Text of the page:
She said we’d just talk about whatever we talk about.
I wasn’t sure that was gonna work, but I was okay to do anything with Lynn anytime, anywhere, anyhow, any what — then we got to talking and talking and taking and laughing about what we’d talk about.
She kept saying, “This is so great! Let’s stop talking. This is the show.” We just kept talking. And laughing about something. Like we always did.
Then she said she’d been in bed since Wednesday — six days — and sick for a few weeks prior — bleeding, sleeping too much, high fevers, a cold that wouldn’t go away, and she’d fallen down the stairs and she had been going all over town (during the pandemic) to doctors to find out if she had cancer or something — but no one knew what she had. She said she felt she might die — she was trying to figure out who would take care of her if she should go home to stay with her mother.
I was alarmed and shocked to hear any and all of this.
I wanted to know what was wrong and if she needed to be in the hospital and why she would need to go all the way home to her mother in Seattle to be taken care of.
She asked if we should still do the film independent talk on Thursday — I said we should do whatever she wanted. If she wanted to do it, we should. If she didn’t, we shouldn’t. Her health is what mattered. She was going to see how she felt.
We texted throughout the week. She was very sick with high fever.
Thursday, I got a message from Film Independent that her people said she wanted to “soldier on.”
It wasn’t like her to communicate through “her people.” I contacted her asking how her health was and if she was being taken care of.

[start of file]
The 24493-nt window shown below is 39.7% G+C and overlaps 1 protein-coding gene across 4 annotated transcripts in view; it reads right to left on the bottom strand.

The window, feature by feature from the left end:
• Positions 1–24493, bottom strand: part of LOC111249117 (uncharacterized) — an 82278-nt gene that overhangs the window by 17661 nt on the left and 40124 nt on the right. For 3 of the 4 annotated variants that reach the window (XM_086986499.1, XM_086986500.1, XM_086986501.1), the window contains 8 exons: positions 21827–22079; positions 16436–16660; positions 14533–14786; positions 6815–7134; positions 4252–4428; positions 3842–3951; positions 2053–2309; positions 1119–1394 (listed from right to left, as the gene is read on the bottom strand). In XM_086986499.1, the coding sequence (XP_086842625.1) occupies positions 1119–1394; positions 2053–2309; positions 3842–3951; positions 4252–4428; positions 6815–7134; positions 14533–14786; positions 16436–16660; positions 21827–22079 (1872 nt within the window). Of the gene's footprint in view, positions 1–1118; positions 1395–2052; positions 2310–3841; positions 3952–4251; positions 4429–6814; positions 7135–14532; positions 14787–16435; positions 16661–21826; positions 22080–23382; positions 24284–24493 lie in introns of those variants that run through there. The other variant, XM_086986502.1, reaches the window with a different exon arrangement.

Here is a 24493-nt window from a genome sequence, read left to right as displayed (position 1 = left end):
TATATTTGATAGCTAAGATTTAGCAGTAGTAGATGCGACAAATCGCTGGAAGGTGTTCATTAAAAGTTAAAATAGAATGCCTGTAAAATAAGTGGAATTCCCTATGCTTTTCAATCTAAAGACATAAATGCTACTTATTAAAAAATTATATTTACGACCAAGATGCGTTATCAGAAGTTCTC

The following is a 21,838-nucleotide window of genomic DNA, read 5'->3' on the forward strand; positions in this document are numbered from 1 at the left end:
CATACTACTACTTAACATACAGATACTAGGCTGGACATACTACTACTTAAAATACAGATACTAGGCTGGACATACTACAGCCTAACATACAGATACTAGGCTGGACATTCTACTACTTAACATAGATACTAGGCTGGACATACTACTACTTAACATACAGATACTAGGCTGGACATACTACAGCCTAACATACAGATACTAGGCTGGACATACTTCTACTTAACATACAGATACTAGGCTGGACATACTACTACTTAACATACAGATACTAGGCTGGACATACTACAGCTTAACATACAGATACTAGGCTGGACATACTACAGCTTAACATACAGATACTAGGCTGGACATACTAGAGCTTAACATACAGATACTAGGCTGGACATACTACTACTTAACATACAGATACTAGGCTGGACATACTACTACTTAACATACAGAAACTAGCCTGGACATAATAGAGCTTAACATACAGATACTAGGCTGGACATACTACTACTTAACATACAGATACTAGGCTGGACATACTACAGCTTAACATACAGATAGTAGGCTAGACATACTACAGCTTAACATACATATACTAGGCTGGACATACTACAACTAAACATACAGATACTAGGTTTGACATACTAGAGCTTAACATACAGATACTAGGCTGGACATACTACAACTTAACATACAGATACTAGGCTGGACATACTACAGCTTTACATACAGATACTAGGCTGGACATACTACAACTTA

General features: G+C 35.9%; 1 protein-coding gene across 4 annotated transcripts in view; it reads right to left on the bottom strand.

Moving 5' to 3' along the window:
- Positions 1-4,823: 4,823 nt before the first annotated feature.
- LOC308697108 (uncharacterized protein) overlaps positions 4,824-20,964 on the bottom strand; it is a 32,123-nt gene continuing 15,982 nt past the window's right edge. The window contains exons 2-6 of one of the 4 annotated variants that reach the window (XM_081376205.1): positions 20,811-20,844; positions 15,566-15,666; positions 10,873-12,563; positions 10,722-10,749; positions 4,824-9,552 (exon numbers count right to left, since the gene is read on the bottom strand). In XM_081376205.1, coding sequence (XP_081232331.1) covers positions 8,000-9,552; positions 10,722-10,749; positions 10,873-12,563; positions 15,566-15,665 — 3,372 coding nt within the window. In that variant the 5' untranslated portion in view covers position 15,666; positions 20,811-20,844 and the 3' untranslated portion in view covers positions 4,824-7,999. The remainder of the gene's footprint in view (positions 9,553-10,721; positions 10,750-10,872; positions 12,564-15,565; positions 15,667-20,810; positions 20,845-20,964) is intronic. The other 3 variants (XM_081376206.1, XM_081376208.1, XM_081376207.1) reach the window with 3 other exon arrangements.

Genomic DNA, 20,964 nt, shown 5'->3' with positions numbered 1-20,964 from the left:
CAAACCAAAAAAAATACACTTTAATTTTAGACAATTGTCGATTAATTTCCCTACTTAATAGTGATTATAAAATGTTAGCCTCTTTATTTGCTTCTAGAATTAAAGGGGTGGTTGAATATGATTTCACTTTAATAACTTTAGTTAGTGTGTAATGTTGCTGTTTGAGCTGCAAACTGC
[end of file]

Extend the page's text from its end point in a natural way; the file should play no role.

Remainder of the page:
Late Thursday, she texted back. She had been having high fevers, become forgetful, losing her phone, and collapsing. She gave some more details and signed off her usual “hey baby.” “I love you.”
Late Friday, I got a call from a close friend – she’d collapsed and was in intensive care and intubated. We spoke on and off as she was put into a medically induced coma and her organs failed. Then she died.
My dear, dear friend, I love you so much.
I’m sorry you were not in the hospital sooner. I’m sorry for what you went through.
I can’t believe I’ll never talk to Lynn again. Never hear her response. Or that endless sprawl of monologue she could unleash at any moment. Never hear that laugh. THAT laugh. Oh, that laugh. I don’t want this to be true.
My dear Lynn. Hey baby, I’m staring at my garden where we spent so many days and evenings — wishing you were here, expecting you to come through the gate and change plans as you often did.
Say suddenly, “Let’s not go out to that party or that premiere (or whatever we had planned to go to), let’s just get takeout from What The Fish and hang out and cuddle and talk.”